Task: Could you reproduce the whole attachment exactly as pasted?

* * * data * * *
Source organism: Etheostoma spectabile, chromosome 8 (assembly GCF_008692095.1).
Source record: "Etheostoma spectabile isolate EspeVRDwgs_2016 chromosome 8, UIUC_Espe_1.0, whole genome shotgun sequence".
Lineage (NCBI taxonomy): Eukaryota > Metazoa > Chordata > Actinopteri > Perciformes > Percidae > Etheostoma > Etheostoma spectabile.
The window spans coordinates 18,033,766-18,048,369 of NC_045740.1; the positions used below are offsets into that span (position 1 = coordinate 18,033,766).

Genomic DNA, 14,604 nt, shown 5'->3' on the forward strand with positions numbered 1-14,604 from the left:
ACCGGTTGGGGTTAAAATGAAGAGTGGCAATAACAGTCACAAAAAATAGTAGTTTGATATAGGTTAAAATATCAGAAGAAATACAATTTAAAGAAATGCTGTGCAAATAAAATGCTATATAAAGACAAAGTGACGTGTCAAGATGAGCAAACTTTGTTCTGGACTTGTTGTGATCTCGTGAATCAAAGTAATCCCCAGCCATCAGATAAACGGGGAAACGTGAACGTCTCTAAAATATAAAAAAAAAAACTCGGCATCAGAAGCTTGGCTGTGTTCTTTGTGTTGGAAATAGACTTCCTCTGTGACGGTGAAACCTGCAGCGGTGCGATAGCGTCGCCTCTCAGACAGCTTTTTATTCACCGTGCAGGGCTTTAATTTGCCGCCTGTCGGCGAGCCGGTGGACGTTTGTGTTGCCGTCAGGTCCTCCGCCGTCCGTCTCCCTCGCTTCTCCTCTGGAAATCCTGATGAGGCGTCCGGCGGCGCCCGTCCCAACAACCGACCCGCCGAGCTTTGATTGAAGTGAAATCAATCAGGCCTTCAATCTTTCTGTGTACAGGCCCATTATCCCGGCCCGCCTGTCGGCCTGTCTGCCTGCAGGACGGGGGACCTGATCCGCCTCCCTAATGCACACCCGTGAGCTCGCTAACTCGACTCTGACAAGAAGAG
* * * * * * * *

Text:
Source organism: Etheostoma spectabile, chromosome 8 (assembly GCF_008692095.1).
Source record: "Etheostoma spectabile isolate EspeVRDwgs_2016 chromosome 8, UIUC_Espe_1.0, whole genome shotgun sequence".
Lineage (NCBI taxonomy): Eukaryota > Metazoa > Chordata > Actinopteri > Perciformes > Percidae > Etheostoma > Etheostoma spectabile.
The window spans coordinates 18,033,766-18,048,369 of NC_045740.1; the positions used below are offsets into that span (position 1 = coordinate 18,033,766).

Genomic DNA, 14,604 nt, shown 5'->3' on the forward strand with positions numbered 1-14,604 from the left:
ACCGGTTGGGGTTAAAATGAAGAGTGGCAATAACAGTCACAAAAAATAGTAGTTTGATATAGGTTAAAATATCAGAAGAAATACAATTTAAAGAAATGCTGTGCAAATAAAATGCTATATAAAGACAAAGTGACGTGTCAAGATGAGCAAACTTTGTTCTGGACTTGTTGTGATCTCGTGAATCAAAGTAATCCCCAGCCATCAGATAAACGGGGAAACGTGAACGTCTCTAAAATATAAAAAAAAAAACTCGGCATCAGAAGCTTGGCTGTGTTCTTTGTGTTGGAAATAGACTTCCTCTGTGACGGTGAAACCTGCAGCGGTGCGATAGCGTCGCCTCTCAGACAGCTTTTTATTCACCGTGCAGGGCTTTAATTTGCCGCCTGTCGGCGAGCCGGTGGACGTTTGTGTTGCCGTCAGGTCCTCCGCCGTCCGTCTCCCTCGCTTCTCCTCTGGAAATCCTGATGAGGCGTCCGGCGGCGCCCGTCCCAACAACCGACCCGCCGAGCTTTGATTGAAGTGAAATCAATCAGGCCTTCAATCTTTCTGTGTACAGGCCCATTATCCCGGCCCGCCTGTCGGCCTGTCTGCCTGCAGGACGGGGGACCTGATCCGCCTCCCTAATGCACACCCGTGAGCTCGCTAACTCGACTCTGACAAGAAGAG